Parents, teachers, librarians, boys and girls, did you hear the news? SPACE ODDITY, the new book by Christopher Edge, is out! 

As science educators, we are very fond of fiction stories with a science twist. And when it comes to the children’s books, nobody does it quite as well as Christopher Edge. Many of his award-winning works became a staple read in the primary classrooms across the UK and introduced the children to some of science’s most mind bending concepts. 

Space Oddity, although aimed at a slightly younger audience than his previous books, is also laced with science. And music. And aliens. And killer robots! So what are you waiting for? Fasten your seat belts and enjoy the space adventure!

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LOCATION: PLANET EARTH
ATMOSPHERE: BREATHABLE
GRAVITY: LOW
INHABITANTS: PRIMITIVE
CHANCES OF SURVIVAL: NIL

Jake is an ordinary 12 year old boy. He lives in Manchester with his parents, an ordinary Mom and not-so-ordinary Dad. In fact, his dad is a real embarrassment! He turned bright green on the school playground (fancy being called Son of Shrek for the rest of Junior school). He cheated on a sports day dad’s sack race (because nobody can bounce this far, right?). Instead of helping with the toy stall at the school fete, he built a giant spaceship out of Lego blocks, which could have been cool if the spaceship didn’t crash into other stalls and injured some of the teachers (by the way the summer fete was cancelled). Not to mention that he likes to wear his silver space suit and packs raw onions for Jake’s school lunch. 

On a ‘bonding’ camping trip father and son go following the dad’s most recent embarrassing episode (that involved dad walking on stage with a bin on his head), Jake learns that his dad is an alien who comes from a planet we call Proxima b.

Some 12 years ago he mistook David Bowie’s ‘Space Oddity’ song for a distress signal and came to Earth – something that was strictly forbidden by the laws of the Universe.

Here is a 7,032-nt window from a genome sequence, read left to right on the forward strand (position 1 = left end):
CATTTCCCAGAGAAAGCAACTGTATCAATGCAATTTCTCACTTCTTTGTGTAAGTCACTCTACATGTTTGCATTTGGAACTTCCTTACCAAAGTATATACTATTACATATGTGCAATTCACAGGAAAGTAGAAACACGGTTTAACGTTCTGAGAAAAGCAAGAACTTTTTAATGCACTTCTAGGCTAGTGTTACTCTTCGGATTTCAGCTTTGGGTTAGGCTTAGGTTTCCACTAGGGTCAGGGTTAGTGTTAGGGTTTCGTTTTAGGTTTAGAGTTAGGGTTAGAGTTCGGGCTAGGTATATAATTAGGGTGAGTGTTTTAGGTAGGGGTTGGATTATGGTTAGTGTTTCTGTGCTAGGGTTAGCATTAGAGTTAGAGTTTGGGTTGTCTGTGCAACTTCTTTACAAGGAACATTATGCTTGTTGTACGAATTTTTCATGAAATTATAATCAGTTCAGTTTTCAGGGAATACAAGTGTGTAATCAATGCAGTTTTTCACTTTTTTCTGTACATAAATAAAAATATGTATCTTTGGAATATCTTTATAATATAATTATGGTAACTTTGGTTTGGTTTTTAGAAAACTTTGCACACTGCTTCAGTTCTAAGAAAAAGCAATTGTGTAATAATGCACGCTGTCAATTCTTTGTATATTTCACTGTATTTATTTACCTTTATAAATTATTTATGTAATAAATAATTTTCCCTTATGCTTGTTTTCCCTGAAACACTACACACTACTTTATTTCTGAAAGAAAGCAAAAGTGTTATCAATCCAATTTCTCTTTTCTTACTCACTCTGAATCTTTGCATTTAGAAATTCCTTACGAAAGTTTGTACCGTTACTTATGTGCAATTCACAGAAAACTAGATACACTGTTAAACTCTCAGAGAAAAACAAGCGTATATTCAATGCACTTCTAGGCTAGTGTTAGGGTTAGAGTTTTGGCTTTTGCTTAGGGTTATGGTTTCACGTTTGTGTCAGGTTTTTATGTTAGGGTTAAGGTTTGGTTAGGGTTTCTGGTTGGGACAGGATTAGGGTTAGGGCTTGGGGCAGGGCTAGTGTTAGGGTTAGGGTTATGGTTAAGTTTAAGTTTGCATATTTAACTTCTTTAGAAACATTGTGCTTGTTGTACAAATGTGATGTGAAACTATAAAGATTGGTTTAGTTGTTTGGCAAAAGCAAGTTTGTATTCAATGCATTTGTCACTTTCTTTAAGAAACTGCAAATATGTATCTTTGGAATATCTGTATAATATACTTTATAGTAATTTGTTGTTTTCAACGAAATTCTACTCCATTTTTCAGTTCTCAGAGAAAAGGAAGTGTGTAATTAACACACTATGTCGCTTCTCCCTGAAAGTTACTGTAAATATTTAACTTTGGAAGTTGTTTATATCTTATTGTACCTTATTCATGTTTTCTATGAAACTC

When Cosmic Authorities take his dad away to punish for entering the Cosmic Zone of Exclusion around the ‘primitive’ Earth, Jake not only rescues him, but also convinces the aliens to give humans a chance to prove that they can one day become responsible citizens of the Universe.   

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Fermi Paradox mentioned in Space OddityWe loved the story and loved the science concepts the book touches on, such as the Fermi paradox and Cosmic Zoo hypothesis. We loved that the book talks of gravity as the bending of space-time and introduces light years as measure of cosmic distances. We loved the author’s wild guess on what intelligent aliens might look like and how they might communicate (just keeping our fingers crossed that if we ever meet an alien ourselves, it would be the one that ‘talks’ by shining different colours rather than farting). We loved how Christopher Edge made us think about whether we are alone in the Universe. But, more importantly, about what it really means to be human.

Next time you look at the stars, think of all the planets that circle around them, invisible to our unaided eye. Who knows, maybe some of these planets are teaming with life. There is still so much for us to learn – about Cosmos and about ourselves. 

Thank you, Christopher Edge, for this beautiful, funny and educational read!

Other science-packed novels by Christopher Edge (and activities to help the children explore science in these books): 

“Infinite lives of Maisie Day” classroom activities inspired by book

I spy…science facts in the book “The Jamie Drake Equation”

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